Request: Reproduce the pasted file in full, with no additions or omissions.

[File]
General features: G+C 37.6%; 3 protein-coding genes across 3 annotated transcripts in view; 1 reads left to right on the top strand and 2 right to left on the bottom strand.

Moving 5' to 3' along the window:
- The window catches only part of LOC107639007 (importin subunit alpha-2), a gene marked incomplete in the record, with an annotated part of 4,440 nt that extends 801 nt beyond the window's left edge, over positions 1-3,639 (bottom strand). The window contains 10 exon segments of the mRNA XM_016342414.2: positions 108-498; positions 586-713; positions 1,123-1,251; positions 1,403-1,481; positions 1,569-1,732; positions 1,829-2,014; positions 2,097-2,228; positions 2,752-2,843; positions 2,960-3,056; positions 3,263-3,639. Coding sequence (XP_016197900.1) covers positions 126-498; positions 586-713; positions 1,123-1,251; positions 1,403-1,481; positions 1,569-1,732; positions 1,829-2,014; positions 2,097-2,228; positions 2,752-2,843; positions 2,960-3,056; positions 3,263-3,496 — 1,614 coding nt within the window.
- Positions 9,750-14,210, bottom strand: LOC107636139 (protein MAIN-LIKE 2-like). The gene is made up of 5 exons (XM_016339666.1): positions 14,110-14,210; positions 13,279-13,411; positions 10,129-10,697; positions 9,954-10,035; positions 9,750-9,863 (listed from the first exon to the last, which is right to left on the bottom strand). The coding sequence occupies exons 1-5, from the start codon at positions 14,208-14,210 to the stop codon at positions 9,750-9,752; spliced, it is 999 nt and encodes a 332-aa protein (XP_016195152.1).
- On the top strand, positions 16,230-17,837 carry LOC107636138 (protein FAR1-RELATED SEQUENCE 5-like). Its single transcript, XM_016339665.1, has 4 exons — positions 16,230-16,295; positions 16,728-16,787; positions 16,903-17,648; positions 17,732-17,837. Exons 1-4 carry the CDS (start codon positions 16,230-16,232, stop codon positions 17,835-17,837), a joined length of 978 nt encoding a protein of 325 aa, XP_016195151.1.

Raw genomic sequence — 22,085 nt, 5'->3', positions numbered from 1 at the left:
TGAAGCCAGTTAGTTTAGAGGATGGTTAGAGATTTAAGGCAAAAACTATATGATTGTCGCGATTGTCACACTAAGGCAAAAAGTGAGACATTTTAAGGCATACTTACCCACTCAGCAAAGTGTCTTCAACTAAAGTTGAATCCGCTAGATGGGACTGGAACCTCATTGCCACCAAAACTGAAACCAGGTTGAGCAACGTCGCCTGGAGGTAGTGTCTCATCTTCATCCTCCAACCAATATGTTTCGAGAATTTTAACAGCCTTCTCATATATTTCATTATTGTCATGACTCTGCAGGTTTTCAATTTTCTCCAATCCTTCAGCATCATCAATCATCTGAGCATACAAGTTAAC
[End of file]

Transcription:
General features: G+C 37.6%; 3 protein-coding genes across 3 annotated transcripts in view; 1 reads left to right on the top strand and 2 right to left on the bottom strand.

Moving 5' to 3' along the window:
- The window catches only part of LOC107639007 (importin subunit alpha-2), a gene marked incomplete in the record, with an annotated part of 4,440 nt that extends 801 nt beyond the window's left edge, over positions 1-3,639 (bottom strand). The window contains 10 exon segments of the mRNA XM_016342414.2: positions 108-498; positions 586-713; positions 1,123-1,251; positions 1,403-1,481; positions 1,569-1,732; positions 1,829-2,014; positions 2,097-2,228; positions 2,752-2,843; positions 2,960-3,056; positions 3,263-3,639. Coding sequence (XP_016197900.1) covers positions 126-498; positions 586-713; positions 1,123-1,251; positions 1,403-1,481; positions 1,569-1,732; positions 1,829-2,014; positions 2,097-2,228; positions 2,752-2,843; positions 2,960-3,056; positions 3,263-3,496 — 1,614 coding nt within the window.
- Positions 9,750-14,210, bottom strand: LOC107636139 (protein MAIN-LIKE 2-like). The gene is made up of 5 exons (XM_016339666.1): positions 14,110-14,210; positions 13,279-13,411; positions 10,129-10,697; positions 9,954-10,035; positions 9,750-9,863 (listed from the first exon to the last, which is right to left on the bottom strand). The coding sequence occupies exons 1-5, from the start codon at positions 14,208-14,210 to the stop codon at positions 9,750-9,752; spliced, it is 999 nt and encodes a 332-aa protein (XP_016195152.1).
- On the top strand, positions 16,230-17,837 carry LOC107636138 (protein FAR1-RELATED SEQUENCE 5-like). Its single transcript, XM_016339665.1, has 4 exons — positions 16,230-16,295; positions 16,728-16,787; positions 16,903-17,648; positions 17,732-17,837. Exons 1-4 carry the CDS (start codon positions 16,230-16,232, stop codon positions 17,835-17,837), a joined length of 978 nt encoding a protein of 325 aa, XP_016195151.1.

Raw genomic sequence — 22,085 nt, 5'->3', positions numbered from 1 at the left:
TGAAGCCAGTTAGTTTAGAGGATGGTTAGAGATTTAAGGCAAAAACTATATGATTGTCGCGATTGTCACACTAAGGCAAAAAGTGAGACATTTTAAGGCATACTTACCCACTCAGCAAAGTGTCTTCAACTAAAGTTGAATCCGCTAGATGGGACTGGAACCTCATTGCCACCAAAACTGAAACCAGGTTGAGCAACGTCGCCTGGAGGTAGTGTCTCATCTTCATCCTCCAACCAATATGTTTCGAGAATTTTAACAGCCTTCTCATATATTTCATTATTGTCATGACTCTGCAGGTTTTCAATTTTCTCCAATCCTTCAGCATCATCAATCATCTGAGCATACAAGTTAAC